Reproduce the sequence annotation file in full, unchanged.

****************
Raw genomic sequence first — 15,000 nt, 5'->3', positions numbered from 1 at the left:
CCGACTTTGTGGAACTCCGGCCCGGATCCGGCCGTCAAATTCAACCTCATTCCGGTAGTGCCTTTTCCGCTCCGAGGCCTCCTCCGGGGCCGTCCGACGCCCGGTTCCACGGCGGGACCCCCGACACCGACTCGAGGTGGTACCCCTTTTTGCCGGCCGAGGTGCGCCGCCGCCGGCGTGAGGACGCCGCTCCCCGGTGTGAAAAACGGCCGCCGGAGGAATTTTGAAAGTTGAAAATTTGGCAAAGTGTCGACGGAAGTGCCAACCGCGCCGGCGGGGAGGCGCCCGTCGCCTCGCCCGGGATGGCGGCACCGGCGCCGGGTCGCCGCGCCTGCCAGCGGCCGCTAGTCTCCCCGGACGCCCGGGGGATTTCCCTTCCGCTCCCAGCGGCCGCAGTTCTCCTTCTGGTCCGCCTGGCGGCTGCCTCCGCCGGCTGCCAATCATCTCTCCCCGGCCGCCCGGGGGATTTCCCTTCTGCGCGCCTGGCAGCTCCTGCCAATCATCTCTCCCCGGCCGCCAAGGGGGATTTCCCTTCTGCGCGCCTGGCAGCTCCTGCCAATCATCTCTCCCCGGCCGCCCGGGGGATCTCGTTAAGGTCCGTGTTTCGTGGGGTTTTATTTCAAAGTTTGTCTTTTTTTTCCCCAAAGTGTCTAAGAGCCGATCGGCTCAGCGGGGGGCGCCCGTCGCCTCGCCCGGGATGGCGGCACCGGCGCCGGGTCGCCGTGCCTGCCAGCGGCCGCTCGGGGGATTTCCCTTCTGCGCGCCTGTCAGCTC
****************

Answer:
Raw genomic sequence first — 15,000 nt, 5'->3', positions numbered from 1 at the left:
CCGACTTTGTGGAACTCCGGCCCGGATCCGGCCGTCAAATTCAACCTCATTCCGGTAGTGCCTTTTCCGCTCCGAGGCCTCCTCCGGGGCCGTCCGACGCCCGGTTCCACGGCGGGACCCCCGACACCGACTCGAGGTGGTACCCCTTTTTGCCGGCCGAGGTGCGCCGCCGCCGGCGTGAGGACGCCGCTCCCCGGTGTGAAAAACGGCCGCCGGAGGAATTTTGAAAGTTGAAAATTTGGCAAAGTGTCGACGGAAGTGCCAACCGCGCCGGCGGGGAGGCGCCCGTCGCCTCGCCCGGGATGGCGGCACCGGCGCCGGGTCGCCGCGCCTGCCAGCGGCCGCTAGTCTCCCCGGACGCCCGGGGGATTTCCCTTCCGCTCCCAGCGGCCGCAGTTCTCCTTCTGGTCCGCCTGGCGGCTGCCTCCGCCGGCTGCCAATCATCTCTCCCCGGCCGCCCGGGGGATTTCCCTTCTGCGCGCCTGGCAGCTCCTGCCAATCATCTCTCCCCGGCCGCCAAGGGGGATTTCCCTTCTGCGCGCCTGGCAGCTCCTGCCAATCATCTCTCCCCGGCCGCCCGGGGGATCTCGTTAAGGTCCGTGTTTCGTGGGGTTTTATTTCAAAGTTTGTCTTTTTTTTCCCCAAAGTGTCTAAGAGCCGATCGGCTCAGCGGGGGGCGCCCGTCGCCTCGCCCGGGATGGCGGCACCGGCGCCGGGTCGCCGTGCCTGCCAGCGGCCGCTCGGGGGATTTCCCTTCTGCGCGCCTGTCAGCTC